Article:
The next thing you will need, is some sort of module system. CommonJS defines a module system, which is what NodeJS uses. It's wise to focus on that since it's basically the standard. There are several CommonJS implementations for Rhino that works pretty well. If you are using Nashorn, you will need to build this yourself since all the other implementations out there are either faulty or simply too slow.
Next, you will probably need an http-bridge and some sort of pluggability. Then, unless you are fully NodeJS compliant, you will have to add reusable modules to make it work for your own and other's projects.
Everything in Vert.x is reactive. That means it is non-blocking by nature, like NodeJS. This programming technique can be difficult for Java programmers, at least to switch to thinking in a reactive way. Some features are not implemented in a straight forward way in the code, so the code tends to be hard to read unless you are not used to it.
Vert.x is very pluggable and has a lot of existing modules. It's nicely separated into a core, language extensions and other extensions. This means that even the language support is pluggable, which is very cool indeed.
One of the problems with Vert.x, as I see it, is that you pretty much need to implement your entire application on it. I know you can mix and match, but I found it hard to make it play nicely with my existing application. For a micro-service architecture it probably does not matter since your "glue" is the network.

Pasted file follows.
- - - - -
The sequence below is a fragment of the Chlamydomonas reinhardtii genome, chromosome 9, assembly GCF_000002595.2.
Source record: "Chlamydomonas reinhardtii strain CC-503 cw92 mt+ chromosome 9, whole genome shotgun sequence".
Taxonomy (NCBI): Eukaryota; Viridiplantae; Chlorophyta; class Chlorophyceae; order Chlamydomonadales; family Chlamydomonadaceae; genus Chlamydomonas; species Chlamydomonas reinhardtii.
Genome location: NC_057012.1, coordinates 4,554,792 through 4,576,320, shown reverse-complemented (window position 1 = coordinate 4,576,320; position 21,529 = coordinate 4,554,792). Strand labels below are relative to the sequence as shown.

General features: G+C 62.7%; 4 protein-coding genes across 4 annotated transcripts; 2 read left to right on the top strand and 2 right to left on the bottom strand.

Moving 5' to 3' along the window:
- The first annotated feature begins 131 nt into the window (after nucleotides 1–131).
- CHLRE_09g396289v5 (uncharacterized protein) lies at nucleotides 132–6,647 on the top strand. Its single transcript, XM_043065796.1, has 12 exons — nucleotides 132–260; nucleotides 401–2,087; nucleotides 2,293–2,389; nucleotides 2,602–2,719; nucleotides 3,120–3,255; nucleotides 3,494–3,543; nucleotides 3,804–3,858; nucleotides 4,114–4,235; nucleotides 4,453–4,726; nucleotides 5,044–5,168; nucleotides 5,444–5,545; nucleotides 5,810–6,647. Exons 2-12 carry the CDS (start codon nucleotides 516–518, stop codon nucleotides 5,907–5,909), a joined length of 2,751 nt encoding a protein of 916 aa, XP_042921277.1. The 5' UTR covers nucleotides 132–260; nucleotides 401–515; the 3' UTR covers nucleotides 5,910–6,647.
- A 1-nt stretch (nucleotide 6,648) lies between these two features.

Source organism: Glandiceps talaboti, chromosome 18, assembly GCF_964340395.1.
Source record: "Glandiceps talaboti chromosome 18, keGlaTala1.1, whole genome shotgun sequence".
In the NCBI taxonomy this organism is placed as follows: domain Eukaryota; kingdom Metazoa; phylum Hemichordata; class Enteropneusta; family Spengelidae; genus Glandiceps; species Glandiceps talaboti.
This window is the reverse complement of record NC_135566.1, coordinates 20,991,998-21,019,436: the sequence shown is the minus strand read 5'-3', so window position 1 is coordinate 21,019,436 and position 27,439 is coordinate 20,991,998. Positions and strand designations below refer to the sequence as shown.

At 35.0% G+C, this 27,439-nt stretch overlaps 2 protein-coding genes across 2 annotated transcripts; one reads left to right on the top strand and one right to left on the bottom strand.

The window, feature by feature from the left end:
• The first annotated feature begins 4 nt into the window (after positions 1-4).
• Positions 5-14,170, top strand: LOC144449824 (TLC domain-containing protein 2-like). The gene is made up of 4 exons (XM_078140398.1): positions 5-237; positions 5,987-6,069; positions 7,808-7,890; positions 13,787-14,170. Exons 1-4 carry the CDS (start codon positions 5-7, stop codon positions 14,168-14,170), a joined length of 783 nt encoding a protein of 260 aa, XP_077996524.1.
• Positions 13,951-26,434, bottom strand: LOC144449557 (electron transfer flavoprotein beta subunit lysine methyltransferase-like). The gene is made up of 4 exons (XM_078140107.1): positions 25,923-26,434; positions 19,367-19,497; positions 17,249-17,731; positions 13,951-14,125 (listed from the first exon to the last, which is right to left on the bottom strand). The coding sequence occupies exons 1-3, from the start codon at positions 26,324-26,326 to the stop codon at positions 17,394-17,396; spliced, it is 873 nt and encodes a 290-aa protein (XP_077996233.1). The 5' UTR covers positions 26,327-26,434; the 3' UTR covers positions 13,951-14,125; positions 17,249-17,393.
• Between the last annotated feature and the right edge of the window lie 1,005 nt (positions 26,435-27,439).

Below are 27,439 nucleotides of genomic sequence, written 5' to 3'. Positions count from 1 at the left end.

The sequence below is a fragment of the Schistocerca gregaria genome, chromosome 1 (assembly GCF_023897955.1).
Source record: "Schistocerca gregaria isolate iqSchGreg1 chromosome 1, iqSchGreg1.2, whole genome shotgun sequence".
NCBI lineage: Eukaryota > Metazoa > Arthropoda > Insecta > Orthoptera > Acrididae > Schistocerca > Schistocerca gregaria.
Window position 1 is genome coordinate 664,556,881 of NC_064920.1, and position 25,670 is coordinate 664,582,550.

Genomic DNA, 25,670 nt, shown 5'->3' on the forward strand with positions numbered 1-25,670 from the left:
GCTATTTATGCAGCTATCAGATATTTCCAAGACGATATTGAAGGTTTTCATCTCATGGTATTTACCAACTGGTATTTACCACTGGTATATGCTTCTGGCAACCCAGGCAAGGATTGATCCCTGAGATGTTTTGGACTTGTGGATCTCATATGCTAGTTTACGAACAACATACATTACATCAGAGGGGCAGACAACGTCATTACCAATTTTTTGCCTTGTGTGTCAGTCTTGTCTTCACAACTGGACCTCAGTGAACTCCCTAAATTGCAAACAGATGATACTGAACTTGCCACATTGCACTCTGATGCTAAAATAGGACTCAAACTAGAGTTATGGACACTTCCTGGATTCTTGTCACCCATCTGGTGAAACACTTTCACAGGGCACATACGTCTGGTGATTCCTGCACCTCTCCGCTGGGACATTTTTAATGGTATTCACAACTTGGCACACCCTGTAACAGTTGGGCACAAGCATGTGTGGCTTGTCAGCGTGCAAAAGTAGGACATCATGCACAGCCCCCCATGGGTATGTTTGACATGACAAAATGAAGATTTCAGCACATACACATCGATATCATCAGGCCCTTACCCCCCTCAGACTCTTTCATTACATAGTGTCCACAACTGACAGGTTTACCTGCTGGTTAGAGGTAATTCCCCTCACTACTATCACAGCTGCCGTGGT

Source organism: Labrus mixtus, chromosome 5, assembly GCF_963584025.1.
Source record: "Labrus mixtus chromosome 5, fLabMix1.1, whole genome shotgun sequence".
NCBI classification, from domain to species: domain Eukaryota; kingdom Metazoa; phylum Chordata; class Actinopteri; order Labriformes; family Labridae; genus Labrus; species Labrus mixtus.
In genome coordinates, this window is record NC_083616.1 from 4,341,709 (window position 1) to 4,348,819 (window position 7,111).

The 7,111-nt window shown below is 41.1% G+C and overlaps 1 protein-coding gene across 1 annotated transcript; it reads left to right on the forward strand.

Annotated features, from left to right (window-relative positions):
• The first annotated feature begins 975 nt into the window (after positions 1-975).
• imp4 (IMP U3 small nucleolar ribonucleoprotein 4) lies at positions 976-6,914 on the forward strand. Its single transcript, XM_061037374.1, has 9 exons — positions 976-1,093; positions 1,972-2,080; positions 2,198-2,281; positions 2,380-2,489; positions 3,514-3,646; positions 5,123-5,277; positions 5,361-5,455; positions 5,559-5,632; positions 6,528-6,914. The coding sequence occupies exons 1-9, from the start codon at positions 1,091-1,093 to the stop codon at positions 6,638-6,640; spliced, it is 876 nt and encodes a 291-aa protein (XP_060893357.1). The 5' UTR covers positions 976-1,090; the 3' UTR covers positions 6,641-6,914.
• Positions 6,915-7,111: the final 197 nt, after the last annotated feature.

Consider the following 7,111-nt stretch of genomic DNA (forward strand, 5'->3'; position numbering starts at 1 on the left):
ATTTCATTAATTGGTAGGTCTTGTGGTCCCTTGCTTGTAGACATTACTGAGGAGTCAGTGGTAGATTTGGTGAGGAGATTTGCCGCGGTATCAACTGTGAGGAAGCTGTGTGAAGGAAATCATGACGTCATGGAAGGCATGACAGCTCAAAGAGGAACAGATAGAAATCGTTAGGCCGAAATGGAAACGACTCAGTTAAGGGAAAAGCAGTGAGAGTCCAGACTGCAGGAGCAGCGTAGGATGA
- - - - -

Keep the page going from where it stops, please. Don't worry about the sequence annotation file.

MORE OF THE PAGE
I would really like to see it using Nashorn instead of the old Rhino. Also it seems a bit foreign for us Java developers. It feels like investing in a NodeJS replacement, instead of just an alternative.
PurpleJS is another alternative for NodeJS running on Java. It's one of the projects I have been working on, so I will try to be very objective when writing about it. As stated earlier there are a lot of inner workings that you have never considered when trying to create such a project. Luckily for me I had hands on experience building another framework inside a well known Web Platform, so I took all the knowledge that I had from that project, put it into PurpleJS - and improved it for the better.
For now, PurpleJS uses a multi-threaded model and the http-layer is not async or reactive in itself. This can be a limitation for some, but I find it easier to build and debug applications using a more straight-forward model.